Authors+Show Affiliations

Blood and Marrow Transplant Program, Northside Hospital, Atlanta, Georgia. Electronic address: ssolomon@bmtga.com.Blood and Marrow Transplant Program, Northside Hospital, Atlanta, Georgia.Blood and Marrow Transplant Program, Northside Hospital, Atlanta, Georgia.Department of Mathematics and Statistics, Georgia State University, Atlanta, Georgia.Blood and Marrow Transplant Program, Northside Hospital, Atlanta, Georgia.Blood and Marrow Transplant Program, Northside Hospital, Atlanta, Georgia.Blood and Marrow Transplant Program, Northside Hospital, Atlanta, Georgia.Blood and Marrow Transplant Program, Northside Hospital, Atlanta, Georgia.

Pub Type(s)

Clinical Trial, Phase II
Journal Article

Language

eng

PubMed ID

25797174

Citation

Solomon, Scott R., et al. "Total Body Irradiation-Based Myeloablative Haploidentical Stem Cell Transplantation Is a Safe and Effective Alternative to Unrelated Donor Transplantation in Patients Without Matched Sibling Donors." Biology of Blood and Marrow Transplantation : Journal of the American Society for Blood and Marrow Transplantation, vol. 21, no. 7, 2015, pp. 1299-307.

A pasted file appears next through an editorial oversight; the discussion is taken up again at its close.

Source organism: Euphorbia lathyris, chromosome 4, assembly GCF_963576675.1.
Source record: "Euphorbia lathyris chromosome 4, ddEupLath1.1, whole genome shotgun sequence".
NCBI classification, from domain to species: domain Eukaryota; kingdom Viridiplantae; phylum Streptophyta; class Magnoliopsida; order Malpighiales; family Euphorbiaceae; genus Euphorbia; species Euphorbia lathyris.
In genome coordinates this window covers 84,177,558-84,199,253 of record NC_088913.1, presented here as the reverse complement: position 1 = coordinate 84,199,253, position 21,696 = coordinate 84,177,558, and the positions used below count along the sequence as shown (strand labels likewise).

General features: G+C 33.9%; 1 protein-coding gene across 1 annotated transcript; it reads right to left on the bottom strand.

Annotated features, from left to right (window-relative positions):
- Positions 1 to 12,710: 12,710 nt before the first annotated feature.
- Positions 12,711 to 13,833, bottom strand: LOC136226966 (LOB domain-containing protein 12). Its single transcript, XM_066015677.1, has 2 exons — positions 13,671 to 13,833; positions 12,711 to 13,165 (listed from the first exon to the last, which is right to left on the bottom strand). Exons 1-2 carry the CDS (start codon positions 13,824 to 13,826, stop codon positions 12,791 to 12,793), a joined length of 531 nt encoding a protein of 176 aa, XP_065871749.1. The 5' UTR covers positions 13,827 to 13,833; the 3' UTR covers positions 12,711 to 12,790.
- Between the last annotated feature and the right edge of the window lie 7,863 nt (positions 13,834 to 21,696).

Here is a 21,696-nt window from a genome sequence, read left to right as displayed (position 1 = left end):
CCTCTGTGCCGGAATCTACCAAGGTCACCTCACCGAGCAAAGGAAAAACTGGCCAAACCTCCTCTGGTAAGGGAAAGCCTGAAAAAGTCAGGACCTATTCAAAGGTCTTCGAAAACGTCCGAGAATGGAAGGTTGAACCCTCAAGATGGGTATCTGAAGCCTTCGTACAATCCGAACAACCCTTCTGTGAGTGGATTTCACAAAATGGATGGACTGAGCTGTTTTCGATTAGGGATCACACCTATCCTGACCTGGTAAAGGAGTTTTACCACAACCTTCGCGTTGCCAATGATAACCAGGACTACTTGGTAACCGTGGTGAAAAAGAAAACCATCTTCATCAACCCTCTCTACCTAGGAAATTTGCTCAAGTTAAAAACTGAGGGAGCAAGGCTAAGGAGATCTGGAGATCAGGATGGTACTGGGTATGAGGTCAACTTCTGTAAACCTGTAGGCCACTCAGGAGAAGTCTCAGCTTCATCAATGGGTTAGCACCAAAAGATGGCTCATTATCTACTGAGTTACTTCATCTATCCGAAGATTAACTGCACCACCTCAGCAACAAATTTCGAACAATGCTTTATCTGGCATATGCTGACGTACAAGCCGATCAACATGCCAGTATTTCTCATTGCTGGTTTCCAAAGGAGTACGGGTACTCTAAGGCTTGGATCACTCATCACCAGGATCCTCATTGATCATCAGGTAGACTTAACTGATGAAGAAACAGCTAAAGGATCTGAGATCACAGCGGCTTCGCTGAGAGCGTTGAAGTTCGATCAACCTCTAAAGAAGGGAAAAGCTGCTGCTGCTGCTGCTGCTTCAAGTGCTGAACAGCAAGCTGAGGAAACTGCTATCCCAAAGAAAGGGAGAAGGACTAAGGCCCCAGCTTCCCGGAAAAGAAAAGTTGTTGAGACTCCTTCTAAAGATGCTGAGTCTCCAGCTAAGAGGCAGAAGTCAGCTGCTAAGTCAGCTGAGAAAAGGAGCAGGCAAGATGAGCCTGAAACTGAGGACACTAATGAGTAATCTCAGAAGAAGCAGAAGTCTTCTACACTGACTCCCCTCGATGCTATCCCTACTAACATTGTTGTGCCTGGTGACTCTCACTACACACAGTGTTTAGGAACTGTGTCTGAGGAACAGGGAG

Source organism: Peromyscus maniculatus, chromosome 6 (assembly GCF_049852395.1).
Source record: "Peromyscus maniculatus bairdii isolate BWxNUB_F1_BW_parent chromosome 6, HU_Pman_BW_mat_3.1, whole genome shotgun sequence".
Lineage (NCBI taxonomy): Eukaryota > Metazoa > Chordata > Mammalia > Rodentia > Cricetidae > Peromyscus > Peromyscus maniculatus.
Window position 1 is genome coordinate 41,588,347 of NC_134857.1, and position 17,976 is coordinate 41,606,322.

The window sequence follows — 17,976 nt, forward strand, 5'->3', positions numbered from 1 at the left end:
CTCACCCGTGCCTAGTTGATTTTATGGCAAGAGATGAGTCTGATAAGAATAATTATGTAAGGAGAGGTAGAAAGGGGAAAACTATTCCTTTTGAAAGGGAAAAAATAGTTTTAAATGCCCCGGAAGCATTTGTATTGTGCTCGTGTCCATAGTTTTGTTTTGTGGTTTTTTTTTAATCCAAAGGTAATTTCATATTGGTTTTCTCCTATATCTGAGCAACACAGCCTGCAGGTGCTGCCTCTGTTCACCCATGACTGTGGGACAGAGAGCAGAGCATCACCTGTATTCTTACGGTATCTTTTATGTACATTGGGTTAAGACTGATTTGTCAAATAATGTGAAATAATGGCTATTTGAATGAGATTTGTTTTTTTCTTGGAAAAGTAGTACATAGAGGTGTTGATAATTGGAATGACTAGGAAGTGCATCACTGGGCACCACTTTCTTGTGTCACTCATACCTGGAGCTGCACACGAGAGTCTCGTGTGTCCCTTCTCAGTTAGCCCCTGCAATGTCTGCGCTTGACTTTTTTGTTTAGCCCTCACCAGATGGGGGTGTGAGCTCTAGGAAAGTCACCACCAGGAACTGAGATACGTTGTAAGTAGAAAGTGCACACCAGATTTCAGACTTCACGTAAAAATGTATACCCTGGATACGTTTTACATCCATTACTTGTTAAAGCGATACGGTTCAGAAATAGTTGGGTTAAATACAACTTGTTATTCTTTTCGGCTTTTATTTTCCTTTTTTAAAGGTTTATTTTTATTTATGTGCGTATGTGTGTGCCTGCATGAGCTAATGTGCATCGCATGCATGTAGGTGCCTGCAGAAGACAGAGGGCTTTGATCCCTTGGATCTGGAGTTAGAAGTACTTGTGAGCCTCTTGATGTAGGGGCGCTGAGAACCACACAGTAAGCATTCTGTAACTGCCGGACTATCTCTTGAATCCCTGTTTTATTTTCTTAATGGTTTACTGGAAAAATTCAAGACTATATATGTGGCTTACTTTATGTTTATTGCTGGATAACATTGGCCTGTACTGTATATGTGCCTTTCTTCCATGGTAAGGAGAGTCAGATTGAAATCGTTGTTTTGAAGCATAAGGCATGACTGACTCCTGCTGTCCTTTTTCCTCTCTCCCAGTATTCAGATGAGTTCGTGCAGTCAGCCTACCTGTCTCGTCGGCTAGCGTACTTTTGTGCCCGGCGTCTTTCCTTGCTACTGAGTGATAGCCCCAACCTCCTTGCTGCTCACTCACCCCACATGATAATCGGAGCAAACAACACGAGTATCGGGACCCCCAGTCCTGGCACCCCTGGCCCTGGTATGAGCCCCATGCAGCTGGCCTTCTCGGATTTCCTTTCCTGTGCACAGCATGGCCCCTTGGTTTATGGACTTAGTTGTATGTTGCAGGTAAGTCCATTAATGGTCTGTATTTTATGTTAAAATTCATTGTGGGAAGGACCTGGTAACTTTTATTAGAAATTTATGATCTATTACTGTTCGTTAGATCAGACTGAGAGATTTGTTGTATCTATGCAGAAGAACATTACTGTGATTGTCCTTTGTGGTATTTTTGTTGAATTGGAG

Solomon SR, Sizemore CA, Sanacore M, et al. Total Body Irradiation-Based Myeloablative Haploidentical Stem Cell Transplantation Is a Safe and Effective Alternative to Unrelated Donor Transplantation in Patients Without Matched Sibling Donors. Biol Blood Marrow Transplant. 2015;21(7):1299-307.
Solomon, S. R., Sizemore, C. A., Sanacore, M., Zhang, X., Brown, S., Holland, H. K., Morris, L. E., & Bashey, A. (2015). Total Body Irradiation-Based Myeloablative Haploidentical Stem Cell Transplantation Is a Safe and Effective Alternative to Unrelated Donor Transplantation in Patients Without Matched Sibling Donors. Biology of Blood and Marrow Transplantation : Journal of the American Society for Blood and Marrow Transplantation, 21(7), 1299-307. https://doi.org/10.1016/j.bbmt.2015.03.003